NEW YORK -- "I believe that e-cigarettes are a viable category and will continue to grow with the major brands rising to the top … with Lorillard purchasing blu, some validity has been added to the category." This was the response of just one of the tobacco retailers and wholesalers interviewed for Wells Fargo Securities' "Tobacco Talk" survey, according to analyst Bonnie Herzog, but the sentiment was shared by many.
While previous "Tobacco Talk" surveys had also included positive attitudes towards the growing category, Lorillard's acquisition of blu ecigs has further convinced many that e-cigarettes are here to stay.
The May 17, 2012, survey results had 73.1% of the respondents believing that e-cigarettes are not simply a fad, but a lasting "trend," similar to the energy drink phenomenon.
There's good reason for such enthusiasm: one retailer described an impressive 193% increase in sales from the first week to the second week of offering NJoy e-cigarettes at its stores.
Not all retailers have seen such success, but the category is continuing to prove its worth with 2.5 million e-cigarette users, according to industry group Tobacco Vapor Electronic Cigarette Association, and an estimated $300 million in revenue currently at retail, and the possibility of increasing that number to $1 billion in the future, according to Lorillard's CEO Murray Kessler.
Other respondents were more cautious about the ability of the e-cigarette industry to continue such impressive growth, citing new product boom, the possibility of further U.S. Food & Drug Administration (FDA) regulations and the addition of state and federal excise taxes as obstacles to the category.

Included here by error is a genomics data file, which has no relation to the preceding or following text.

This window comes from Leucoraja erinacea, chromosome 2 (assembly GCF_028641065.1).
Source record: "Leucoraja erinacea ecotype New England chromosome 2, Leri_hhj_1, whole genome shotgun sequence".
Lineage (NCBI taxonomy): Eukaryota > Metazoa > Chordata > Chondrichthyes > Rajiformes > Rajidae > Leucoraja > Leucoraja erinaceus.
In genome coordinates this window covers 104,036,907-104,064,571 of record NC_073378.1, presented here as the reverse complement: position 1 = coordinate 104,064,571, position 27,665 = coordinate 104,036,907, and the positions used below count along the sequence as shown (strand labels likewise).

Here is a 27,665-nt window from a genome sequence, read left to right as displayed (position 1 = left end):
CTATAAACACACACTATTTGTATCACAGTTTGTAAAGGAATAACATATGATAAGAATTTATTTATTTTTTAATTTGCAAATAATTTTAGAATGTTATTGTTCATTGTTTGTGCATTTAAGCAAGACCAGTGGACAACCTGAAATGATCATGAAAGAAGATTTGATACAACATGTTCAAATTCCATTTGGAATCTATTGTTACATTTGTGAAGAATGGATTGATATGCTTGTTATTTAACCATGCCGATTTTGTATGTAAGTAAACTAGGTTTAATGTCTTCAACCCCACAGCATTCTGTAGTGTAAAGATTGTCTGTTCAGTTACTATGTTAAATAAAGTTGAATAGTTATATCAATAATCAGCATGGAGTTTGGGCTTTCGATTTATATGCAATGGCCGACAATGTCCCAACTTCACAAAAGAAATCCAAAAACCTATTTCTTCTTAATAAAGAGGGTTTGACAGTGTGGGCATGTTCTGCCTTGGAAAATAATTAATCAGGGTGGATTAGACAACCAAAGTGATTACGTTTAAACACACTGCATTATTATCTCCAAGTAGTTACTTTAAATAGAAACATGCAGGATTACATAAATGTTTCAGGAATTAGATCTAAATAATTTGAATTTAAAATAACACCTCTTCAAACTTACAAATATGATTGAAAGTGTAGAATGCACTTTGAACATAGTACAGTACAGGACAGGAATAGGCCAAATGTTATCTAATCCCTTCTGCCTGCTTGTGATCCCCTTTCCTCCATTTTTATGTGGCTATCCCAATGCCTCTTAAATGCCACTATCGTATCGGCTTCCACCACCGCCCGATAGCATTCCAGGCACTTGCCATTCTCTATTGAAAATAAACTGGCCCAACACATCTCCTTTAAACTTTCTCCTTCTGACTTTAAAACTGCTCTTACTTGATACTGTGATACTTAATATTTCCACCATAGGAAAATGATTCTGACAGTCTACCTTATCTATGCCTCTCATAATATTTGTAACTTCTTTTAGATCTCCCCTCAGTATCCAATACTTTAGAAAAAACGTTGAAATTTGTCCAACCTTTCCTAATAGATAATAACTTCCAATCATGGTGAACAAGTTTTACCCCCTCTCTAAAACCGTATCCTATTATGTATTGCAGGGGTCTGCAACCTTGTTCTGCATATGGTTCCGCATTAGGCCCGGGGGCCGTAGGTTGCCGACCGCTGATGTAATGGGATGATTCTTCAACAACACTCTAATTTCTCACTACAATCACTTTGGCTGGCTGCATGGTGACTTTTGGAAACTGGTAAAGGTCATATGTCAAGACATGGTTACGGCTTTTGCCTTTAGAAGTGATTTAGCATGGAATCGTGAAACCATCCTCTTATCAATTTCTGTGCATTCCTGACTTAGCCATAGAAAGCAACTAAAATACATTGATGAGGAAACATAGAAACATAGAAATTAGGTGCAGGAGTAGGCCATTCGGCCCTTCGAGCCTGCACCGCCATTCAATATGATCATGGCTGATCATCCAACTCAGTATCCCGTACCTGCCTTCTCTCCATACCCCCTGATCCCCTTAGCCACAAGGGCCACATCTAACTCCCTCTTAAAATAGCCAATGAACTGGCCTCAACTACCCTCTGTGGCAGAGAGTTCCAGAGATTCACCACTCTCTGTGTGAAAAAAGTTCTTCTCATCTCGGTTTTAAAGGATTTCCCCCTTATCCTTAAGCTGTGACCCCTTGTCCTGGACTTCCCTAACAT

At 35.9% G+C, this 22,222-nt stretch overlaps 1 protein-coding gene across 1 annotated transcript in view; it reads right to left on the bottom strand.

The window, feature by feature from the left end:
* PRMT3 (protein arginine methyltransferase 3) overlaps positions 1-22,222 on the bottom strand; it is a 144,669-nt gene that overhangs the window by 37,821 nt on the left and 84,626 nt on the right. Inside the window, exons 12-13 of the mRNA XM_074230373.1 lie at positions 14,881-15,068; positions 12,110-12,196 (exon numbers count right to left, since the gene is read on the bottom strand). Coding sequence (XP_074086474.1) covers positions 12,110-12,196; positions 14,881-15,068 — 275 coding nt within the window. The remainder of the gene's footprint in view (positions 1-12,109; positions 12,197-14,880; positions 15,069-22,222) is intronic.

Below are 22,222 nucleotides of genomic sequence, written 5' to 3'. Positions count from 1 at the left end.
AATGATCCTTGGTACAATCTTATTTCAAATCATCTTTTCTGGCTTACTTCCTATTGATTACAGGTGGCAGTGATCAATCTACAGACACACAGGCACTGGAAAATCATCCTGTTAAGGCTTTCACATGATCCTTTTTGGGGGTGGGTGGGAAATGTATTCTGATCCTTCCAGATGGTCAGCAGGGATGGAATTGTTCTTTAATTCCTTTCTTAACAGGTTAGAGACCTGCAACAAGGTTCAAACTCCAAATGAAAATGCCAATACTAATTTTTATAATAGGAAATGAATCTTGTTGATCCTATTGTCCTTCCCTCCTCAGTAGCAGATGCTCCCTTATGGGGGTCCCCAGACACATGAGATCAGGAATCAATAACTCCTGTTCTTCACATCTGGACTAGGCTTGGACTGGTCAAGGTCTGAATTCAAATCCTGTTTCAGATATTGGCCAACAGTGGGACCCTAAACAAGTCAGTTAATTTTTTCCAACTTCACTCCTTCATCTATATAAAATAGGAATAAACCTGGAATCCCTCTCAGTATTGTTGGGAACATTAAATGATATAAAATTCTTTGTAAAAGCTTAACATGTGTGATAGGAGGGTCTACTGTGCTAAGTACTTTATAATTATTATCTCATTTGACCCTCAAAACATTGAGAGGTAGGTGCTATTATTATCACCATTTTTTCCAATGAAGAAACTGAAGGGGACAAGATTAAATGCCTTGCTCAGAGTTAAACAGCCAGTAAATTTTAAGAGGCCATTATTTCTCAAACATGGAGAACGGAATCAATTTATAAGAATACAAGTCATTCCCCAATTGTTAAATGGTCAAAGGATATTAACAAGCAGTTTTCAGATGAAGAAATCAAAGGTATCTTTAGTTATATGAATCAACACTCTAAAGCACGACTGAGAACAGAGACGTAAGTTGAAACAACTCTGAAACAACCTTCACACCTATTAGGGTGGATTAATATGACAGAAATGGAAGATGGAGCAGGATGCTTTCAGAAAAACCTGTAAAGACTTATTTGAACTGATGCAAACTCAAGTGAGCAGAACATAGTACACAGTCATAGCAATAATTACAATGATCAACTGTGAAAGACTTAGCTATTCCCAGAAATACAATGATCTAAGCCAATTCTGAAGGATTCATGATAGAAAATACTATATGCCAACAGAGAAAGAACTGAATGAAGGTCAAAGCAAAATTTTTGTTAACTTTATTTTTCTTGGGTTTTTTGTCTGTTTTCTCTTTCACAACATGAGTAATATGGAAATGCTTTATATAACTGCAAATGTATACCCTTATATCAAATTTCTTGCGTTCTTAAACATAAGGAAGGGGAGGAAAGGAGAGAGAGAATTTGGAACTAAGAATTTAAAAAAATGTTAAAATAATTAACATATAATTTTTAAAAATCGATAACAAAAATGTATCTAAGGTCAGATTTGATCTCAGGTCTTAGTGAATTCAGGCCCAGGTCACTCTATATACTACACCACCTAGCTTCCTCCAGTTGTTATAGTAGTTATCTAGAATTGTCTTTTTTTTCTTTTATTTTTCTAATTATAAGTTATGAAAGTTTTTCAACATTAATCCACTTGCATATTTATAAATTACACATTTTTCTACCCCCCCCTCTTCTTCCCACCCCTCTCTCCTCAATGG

One respondent went so far as to describe e-cigarettes as an "extreme liability risk," noting the lack of regulation in both the United States and in China, where most of the products are manufactured.
Besides regulation and taxation, just how much space e-cigarettes will take from cigarettes and OTP has yet to be determined; 65% of survey respondents said e-cigarettes are not currently encroaching on traditional tobacco products, as most e-cig companies encourage self-service counter displays. As the category grows, however, many believe e-cigarettes will be required to move elsewhere. While some respondents predicted "other tobacco products" (OTP) as the ultimate landing spot for e-cigarettes, others see cigars as the natural victims of e-cigs moving off the counter, as cigar shelving can typically be adjusted to accommodate a variety of sizes.
Ultimately, the Wells Fargo analysts agreed with the majority of respondents that e-cigarettes are more than just a fad, but are also expecting increased regulation and taxation to slow down enthusiasm.
Or, as one respondent put it, e-cigarettes "are a real opportunity, but not quite up to the hype."